The texture of frozen fruits and vegetables is all wrong.
Freezing does affect the texture of fruits and vegetables. There’s a scientific reason for this. Fruits and vegetables contain a high water content (about 90%). When they’re frozen, the water in the cells freezes and expands. These expanding ice crystals cause the cell membranes in the fruit or vegetable to rupture. When the fruit and vegetables are thawed, they lack some of the structural stability of their fresh counterparts. That makes them softer when compared with fresh. This doesn’t seem to affect some vegetables. like corn and peas. as much as other vegetables, like peppers and squash.
Frozen vegetables can become quite soggy after they are cooked if you cook them the same way you would fresh vegetables. This means that you have to adjust how you cook them. For instance, when making fajitas using fresh peppers and onions, I usually toss the vegetables into the pan with meat that’s barely begun to cook, but when I’m using frozen peppers and onions, I cook the chicken almost all the way through, then add the peppers and onions at the end. I cook the frozen vegetables only until they’re heated through. That helps them to retain some of the texture.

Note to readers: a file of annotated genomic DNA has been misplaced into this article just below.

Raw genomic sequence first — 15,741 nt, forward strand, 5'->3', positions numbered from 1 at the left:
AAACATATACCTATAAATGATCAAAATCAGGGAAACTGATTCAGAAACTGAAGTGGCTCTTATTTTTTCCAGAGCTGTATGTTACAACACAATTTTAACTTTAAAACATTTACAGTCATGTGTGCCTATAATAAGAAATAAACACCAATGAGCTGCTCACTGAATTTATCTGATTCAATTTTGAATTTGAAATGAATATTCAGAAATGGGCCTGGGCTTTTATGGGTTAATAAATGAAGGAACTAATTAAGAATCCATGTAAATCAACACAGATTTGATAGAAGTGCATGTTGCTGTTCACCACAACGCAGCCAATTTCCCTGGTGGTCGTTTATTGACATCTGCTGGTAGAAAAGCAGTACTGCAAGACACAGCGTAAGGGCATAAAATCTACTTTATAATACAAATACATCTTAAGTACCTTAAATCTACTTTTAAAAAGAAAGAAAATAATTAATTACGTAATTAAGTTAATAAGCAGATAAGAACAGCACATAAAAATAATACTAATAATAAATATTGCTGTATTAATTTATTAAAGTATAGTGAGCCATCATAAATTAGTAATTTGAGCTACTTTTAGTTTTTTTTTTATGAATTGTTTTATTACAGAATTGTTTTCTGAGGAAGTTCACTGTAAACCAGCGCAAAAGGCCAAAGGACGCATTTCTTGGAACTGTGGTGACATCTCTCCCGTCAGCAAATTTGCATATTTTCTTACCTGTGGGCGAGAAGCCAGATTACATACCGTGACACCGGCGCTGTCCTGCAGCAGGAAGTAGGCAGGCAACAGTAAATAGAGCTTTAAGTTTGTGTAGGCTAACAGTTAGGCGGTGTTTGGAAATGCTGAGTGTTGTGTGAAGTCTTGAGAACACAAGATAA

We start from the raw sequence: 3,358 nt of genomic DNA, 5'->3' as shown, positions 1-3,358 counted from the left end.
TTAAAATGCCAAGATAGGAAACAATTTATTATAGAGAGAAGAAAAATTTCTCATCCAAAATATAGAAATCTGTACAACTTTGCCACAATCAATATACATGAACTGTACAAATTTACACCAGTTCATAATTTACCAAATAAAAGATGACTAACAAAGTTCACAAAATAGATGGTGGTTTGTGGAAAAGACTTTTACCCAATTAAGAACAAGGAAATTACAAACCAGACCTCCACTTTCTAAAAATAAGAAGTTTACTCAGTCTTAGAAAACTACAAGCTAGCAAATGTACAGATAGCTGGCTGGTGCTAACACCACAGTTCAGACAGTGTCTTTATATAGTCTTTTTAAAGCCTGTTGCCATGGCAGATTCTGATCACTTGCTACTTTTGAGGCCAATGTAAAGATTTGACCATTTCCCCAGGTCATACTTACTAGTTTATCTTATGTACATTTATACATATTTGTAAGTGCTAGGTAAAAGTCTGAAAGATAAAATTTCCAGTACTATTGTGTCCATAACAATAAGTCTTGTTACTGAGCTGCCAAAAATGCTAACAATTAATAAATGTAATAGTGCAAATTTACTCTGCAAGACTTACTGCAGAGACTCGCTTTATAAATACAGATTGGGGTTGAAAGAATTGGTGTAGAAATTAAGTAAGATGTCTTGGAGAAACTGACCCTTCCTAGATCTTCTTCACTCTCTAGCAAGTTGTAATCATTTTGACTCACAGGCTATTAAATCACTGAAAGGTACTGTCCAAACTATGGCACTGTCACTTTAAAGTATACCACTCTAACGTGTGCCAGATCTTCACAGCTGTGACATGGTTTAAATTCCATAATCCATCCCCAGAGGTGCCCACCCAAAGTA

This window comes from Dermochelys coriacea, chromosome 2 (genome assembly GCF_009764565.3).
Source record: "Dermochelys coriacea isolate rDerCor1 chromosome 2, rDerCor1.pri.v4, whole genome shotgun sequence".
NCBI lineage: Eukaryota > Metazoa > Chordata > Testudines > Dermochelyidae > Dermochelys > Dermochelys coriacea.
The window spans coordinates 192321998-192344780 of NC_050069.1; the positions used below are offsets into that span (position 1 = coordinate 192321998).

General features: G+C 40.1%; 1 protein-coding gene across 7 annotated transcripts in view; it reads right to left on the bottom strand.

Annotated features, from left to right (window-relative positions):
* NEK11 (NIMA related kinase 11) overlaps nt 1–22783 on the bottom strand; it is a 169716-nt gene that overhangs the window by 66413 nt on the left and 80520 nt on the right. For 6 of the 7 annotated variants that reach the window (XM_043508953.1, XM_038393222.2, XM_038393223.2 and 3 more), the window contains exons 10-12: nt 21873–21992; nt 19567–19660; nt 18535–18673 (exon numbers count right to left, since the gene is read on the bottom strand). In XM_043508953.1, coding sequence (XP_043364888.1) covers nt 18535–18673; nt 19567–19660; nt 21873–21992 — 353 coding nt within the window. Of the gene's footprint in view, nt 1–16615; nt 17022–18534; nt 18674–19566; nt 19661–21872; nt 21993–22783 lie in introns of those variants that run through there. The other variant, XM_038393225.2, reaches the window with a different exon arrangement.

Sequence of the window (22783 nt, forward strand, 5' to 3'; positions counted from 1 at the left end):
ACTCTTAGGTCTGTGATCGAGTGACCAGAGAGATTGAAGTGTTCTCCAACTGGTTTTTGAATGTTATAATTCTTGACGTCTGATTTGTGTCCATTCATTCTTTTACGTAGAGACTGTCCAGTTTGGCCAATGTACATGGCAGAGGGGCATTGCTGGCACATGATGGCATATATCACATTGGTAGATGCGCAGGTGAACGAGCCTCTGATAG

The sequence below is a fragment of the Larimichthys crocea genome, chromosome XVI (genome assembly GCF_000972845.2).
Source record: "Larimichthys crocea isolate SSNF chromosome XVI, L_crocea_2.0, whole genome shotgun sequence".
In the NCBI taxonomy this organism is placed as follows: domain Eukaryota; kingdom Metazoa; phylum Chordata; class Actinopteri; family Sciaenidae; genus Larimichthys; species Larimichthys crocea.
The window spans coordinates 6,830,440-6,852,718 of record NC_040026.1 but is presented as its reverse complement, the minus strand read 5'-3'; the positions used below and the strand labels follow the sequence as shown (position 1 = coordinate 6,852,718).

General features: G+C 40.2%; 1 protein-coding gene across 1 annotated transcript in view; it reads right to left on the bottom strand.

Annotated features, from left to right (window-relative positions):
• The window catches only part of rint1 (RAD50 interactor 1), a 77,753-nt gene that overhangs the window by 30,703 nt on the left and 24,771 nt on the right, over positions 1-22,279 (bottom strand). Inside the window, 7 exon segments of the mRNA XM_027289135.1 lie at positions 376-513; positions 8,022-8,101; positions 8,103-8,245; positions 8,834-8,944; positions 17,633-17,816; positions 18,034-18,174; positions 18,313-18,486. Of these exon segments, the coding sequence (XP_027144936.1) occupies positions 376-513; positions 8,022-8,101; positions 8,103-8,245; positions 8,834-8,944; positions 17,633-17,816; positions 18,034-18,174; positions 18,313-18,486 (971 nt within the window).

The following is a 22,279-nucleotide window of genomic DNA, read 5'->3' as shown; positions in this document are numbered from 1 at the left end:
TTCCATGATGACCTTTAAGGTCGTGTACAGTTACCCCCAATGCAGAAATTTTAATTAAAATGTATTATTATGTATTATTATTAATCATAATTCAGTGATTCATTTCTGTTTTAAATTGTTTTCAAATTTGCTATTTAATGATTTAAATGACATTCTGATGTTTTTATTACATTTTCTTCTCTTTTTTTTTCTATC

Frozen fruit is an entirely different situation. If you’re going to be cooking your frozen fruit into a pie, there’s really not much textural difference in the final product. If you’re blending the frozen fruit into a smoothie, the frozen fruit will probably help you to have a more concentrated smoothie compared to fresh because you may not have to add as much, or any, ice to the blender. For those situations, frozen fruit works well. It will also work well in situations like when you’re making a shortcake since the berries are usually sweetened and macerated a bit before being used as a topping. The texture change won’t be as noticeable. If you’re eating the fruit after it’s thawed from the freezer, you’ll notice the changes in texture.